Learning of Relational Categories as a Function of Higher-order Structure

Daniel Corral, Matt Jones

Research output: Chapter in Book/Report/Conference proceedingConference contribution

Abstract

Higher-order relations are important for various cognitive tasks, such as analogical transfer. The current study tested people’s ability to learn new relational categories, using a learning test of pure higher-order relations. Each stimulus consisted of 4 objects varying on 3 dimensions. Each category was defined by three binary relations between pairs of objects, producing six logically different conditions. Every category was composed of the same number of relations, but differed in the manner that the relations were linked (i.e., by operating on shared objects). Various learning models were compared and the significance of their performance on the experimental task is discussed. The current findings may advance understanding of the cognitive mechanisms involved in relational learning and the manner in which people naturally represent higher-order relational structures.

Original languageEnglish (US)
Title of host publicationBuilding Bridges Across Cognitive Sciences Around the World - Proceedings of the 34th Annual Meeting of the Cognitive Science Society, CogSci 2012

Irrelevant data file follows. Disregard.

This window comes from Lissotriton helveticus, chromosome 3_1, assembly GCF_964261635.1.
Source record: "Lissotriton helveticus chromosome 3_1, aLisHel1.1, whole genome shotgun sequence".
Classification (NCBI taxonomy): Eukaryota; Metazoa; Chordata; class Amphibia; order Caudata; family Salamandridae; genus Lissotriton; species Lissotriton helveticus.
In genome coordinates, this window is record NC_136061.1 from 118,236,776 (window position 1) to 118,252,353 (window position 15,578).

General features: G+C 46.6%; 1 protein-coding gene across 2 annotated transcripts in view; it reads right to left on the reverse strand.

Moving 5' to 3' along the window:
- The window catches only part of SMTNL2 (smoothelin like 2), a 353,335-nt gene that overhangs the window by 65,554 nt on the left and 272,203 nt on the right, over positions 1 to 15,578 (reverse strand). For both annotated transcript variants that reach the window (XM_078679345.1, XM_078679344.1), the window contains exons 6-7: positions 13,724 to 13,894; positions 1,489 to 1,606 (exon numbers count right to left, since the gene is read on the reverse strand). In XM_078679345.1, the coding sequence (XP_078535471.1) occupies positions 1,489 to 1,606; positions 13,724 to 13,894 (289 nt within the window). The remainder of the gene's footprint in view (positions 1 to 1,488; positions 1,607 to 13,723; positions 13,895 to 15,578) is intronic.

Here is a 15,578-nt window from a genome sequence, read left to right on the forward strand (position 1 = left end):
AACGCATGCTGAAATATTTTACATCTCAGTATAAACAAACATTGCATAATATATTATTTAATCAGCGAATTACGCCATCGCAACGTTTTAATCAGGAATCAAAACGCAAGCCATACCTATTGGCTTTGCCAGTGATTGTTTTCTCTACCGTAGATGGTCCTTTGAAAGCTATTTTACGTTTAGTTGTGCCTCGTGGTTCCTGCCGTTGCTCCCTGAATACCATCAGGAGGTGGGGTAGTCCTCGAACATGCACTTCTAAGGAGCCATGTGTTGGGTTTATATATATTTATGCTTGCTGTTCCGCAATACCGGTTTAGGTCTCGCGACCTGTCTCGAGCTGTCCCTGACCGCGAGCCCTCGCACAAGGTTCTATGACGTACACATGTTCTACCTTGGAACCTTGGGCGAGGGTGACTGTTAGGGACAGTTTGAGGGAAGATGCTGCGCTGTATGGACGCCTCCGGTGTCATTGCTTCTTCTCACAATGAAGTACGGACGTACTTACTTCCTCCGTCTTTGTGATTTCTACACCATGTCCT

EditorsNaomi Miyake, David Peebles, Richard P. Cooper
PublisherThe Cognitive Science Society
Pages1434-1439
Number of pages6
ISBN (Electronic)9780976831884
StatePublished - 2012
Externally publishedYes
Event34th Annual Meeting of the Cognitive Science Society: Building Bridges Across Cognitive Sciences Around the World, CogSci 2012 - Sapporo, Japan
Duration: Aug 1 2012Aug 4 2012

Publication series

NameBuilding Bridges Across Cognitive Sciences Around the World - Proceedings of the 34th Annual Meeting of the Cognitive Science Society, CogSci 2012

Conference

Conference34th Annual Meeting of the Cognitive Science Society: Building Bridges Across Cognitive Sciences Around the World, CogSci 2012
Country/TerritoryJapan
CitySapporo
Period8/1/128/4/12

Keywords

  • higher-order relations
  • schema elaboration
  • schema refinement
  • structure acquisition

ASJC Scopus subject areas

  • Artificial Intelligence
  • Computer Science Applications
  • Human-Computer Interaction
  • Cognitive Neuroscience

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